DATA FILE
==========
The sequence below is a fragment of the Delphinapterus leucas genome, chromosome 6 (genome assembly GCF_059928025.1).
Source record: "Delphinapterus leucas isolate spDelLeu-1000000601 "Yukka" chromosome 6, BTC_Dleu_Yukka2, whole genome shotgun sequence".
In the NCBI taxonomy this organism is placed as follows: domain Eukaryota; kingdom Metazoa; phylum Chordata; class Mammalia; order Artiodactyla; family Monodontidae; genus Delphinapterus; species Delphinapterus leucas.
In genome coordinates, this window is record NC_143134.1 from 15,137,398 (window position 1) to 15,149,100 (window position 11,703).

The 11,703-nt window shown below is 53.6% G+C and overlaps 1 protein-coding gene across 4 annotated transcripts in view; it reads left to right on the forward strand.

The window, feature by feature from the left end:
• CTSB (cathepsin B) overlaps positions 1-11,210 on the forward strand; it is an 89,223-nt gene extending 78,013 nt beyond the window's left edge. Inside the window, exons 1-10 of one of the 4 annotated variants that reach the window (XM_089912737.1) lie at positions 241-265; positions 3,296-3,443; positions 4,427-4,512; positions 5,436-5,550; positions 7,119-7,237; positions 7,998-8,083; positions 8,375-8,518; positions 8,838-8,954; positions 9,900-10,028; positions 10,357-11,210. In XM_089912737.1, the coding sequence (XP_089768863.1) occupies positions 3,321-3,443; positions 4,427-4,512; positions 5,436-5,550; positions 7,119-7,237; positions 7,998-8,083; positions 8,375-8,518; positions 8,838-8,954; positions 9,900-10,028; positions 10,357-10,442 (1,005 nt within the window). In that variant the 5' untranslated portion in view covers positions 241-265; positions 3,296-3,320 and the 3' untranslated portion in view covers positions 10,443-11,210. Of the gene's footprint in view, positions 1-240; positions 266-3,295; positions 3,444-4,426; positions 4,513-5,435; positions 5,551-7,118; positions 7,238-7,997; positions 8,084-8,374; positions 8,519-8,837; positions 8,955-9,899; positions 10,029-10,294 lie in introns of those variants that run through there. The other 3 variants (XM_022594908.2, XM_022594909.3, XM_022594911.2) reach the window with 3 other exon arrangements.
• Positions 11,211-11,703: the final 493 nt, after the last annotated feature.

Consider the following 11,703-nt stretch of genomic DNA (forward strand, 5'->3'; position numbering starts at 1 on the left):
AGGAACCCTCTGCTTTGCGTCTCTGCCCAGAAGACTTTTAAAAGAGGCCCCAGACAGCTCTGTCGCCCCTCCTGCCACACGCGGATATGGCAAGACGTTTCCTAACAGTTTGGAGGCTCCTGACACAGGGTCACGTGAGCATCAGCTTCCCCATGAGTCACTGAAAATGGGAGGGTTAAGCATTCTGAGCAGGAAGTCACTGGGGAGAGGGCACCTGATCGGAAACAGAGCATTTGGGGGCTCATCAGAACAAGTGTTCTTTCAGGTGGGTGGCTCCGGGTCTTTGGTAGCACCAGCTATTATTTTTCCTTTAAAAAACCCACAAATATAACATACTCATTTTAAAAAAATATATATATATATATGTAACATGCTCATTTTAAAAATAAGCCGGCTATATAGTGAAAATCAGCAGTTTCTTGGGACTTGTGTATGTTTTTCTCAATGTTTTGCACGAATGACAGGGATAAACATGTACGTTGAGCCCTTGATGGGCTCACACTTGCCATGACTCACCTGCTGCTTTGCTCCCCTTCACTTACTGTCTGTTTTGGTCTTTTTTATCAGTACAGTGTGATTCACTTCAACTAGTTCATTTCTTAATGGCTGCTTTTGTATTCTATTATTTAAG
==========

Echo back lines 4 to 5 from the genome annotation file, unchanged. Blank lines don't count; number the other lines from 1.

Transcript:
In genome coordinates, this window is record NC_143134.1 from 15,137,398 (window position 1) to 15,149,100 (window position 11,703).

The 11,703-nt window shown below is 53.6% G+C and overlaps 1 protein-coding gene across 4 annotated transcripts in view; it reads left to right on the forward strand.